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Michael Werz and Arpita Bhattacharyya at the Center for American Progress have posted a good summary of the climate change sections of the National Intelligence Council’s (NIC) recently-released report, “Global Trends 2030: Alternative Worlds” (you can find the full report here). Namely, they highlight findings from the study which demonstrate that 1) “Food, water, and energy demands will increase as populations rise and climate change will further constrain these resources…” and 2) “changes in resource availability and weather patterns will also likely influence migration…” They also mention some recent climate-security studies that are consistent with the NIC report, including one by us from last March:
The 2030 report adds to the growing body of research on climate change and security factors. Tom Friedman highlighted the role of climate change in the Arab Spring earlier this year, highlighting an important analysis by the Center for Climate & Security on climate change’s impact on the situation in Syria. The Center for American Progress has released three major reports on how climate change, migration, and security factors will play out in different regions of the world.
The NIC report also draws attention to potential “black swan” events, such as pandemics, accelerated climate change, and solar storms. In other words, known unknowns…
Libya Hurra. Free Libya. This was one of the main rallying cries for the Libyan opposition last year, which with NATO assistance, toppled the brutal 40-year reign of Muammar Gaddafi. But four and a half months after Gaddafi’s downfall, Libya under the leadership of the interim National Transitional Council (NTC) is facing the problem of reconciling the many different “free Libyas” envisioned by different publics, and addressing allegations of some “not-so-free” practices. The eastern region of Cyrenaica, with its capital at Benghazi (the heart of the anti-Gaddafi movement) has declared itself a semi-autonomous region, prompting major protests in both Benghazi and Tripoli. Despite recent successes by the central government, armed militias still roam the country, and the capacity of the government in Tripoli to keep them in check has been questioned. Indeed, the city of Misrata has been described as a virtual “armed city-state” in opposition to the central government. Furthermore, reports of human rights abuses committed against suspected Gaddafi sympathizers, including black African migrants from sub-Saharan Africa, abound.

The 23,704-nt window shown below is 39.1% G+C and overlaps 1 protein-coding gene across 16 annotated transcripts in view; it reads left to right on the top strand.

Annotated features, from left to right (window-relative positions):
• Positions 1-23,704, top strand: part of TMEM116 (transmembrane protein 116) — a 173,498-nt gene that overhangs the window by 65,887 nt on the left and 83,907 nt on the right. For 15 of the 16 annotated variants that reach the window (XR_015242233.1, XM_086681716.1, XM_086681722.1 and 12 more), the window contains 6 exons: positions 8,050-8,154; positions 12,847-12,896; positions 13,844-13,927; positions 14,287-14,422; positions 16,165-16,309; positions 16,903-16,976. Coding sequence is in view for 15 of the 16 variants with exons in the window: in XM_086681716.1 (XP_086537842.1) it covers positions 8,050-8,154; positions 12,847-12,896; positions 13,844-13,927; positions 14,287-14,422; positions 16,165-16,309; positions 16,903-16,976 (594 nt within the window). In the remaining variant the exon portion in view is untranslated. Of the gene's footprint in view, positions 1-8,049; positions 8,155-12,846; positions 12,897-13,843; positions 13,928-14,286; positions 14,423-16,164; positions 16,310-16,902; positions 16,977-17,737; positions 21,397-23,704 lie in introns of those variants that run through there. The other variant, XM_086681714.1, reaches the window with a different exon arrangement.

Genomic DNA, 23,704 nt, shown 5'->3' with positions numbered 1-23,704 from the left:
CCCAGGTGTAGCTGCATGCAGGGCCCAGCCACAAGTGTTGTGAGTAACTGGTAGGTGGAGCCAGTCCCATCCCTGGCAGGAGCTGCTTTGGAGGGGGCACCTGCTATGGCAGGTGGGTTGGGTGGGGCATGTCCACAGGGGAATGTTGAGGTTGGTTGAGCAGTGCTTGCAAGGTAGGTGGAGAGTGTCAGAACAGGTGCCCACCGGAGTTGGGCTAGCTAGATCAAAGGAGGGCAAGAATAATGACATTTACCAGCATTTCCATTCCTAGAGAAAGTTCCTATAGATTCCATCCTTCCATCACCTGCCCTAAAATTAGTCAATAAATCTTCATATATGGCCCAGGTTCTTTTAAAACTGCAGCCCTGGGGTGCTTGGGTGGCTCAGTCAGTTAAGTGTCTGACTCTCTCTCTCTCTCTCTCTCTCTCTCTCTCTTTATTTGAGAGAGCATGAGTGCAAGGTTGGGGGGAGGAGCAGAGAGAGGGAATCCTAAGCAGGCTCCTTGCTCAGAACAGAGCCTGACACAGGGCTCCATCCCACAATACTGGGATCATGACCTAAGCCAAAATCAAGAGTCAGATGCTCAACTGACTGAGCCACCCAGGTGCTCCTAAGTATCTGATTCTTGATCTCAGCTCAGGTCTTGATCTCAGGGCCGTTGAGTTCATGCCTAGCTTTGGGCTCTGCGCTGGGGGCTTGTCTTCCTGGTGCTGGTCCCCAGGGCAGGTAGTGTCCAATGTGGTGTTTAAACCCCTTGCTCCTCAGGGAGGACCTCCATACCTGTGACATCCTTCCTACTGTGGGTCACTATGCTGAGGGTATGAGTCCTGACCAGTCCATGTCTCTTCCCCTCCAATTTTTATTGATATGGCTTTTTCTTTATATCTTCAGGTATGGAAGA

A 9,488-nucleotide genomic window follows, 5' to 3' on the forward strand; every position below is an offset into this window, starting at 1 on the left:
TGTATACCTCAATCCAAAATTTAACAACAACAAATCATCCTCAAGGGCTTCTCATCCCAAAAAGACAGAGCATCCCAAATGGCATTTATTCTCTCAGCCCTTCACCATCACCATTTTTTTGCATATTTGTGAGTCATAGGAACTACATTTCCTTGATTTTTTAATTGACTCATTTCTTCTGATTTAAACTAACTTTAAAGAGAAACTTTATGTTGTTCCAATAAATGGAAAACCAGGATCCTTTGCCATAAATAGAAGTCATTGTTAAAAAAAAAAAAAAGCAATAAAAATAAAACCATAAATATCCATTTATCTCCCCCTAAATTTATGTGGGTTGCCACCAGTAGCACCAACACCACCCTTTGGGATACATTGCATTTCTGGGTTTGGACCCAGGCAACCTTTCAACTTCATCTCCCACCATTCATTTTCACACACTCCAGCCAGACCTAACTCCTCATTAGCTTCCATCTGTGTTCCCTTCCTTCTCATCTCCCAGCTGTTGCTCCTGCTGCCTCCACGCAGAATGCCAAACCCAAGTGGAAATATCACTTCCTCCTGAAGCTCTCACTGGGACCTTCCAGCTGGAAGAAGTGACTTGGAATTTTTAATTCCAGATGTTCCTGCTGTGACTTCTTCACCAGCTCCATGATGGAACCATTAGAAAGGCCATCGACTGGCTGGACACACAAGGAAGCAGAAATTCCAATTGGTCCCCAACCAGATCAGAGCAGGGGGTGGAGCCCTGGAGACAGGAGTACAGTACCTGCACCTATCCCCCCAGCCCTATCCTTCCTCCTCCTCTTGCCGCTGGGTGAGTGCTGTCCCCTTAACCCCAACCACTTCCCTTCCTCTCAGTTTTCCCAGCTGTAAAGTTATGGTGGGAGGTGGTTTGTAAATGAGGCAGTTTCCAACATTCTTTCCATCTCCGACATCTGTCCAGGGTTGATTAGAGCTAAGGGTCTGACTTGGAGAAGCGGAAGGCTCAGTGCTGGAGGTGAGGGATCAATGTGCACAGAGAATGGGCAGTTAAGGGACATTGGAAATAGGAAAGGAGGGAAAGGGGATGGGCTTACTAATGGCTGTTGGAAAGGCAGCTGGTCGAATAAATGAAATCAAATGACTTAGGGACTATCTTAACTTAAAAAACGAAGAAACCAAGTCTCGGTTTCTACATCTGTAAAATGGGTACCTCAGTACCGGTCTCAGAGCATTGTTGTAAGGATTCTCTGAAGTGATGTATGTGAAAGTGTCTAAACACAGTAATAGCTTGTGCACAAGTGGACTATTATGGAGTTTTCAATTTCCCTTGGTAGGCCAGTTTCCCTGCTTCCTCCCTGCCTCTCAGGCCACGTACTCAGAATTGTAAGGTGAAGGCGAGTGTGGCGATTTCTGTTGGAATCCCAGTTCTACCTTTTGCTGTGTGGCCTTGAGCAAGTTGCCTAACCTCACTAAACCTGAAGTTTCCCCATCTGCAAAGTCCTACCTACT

But while the Libyan government currently seeks in earnest to address these conflicts, it may be less overtly political issues, such as climate change and water resource management, that hold the key to building unity. (more…)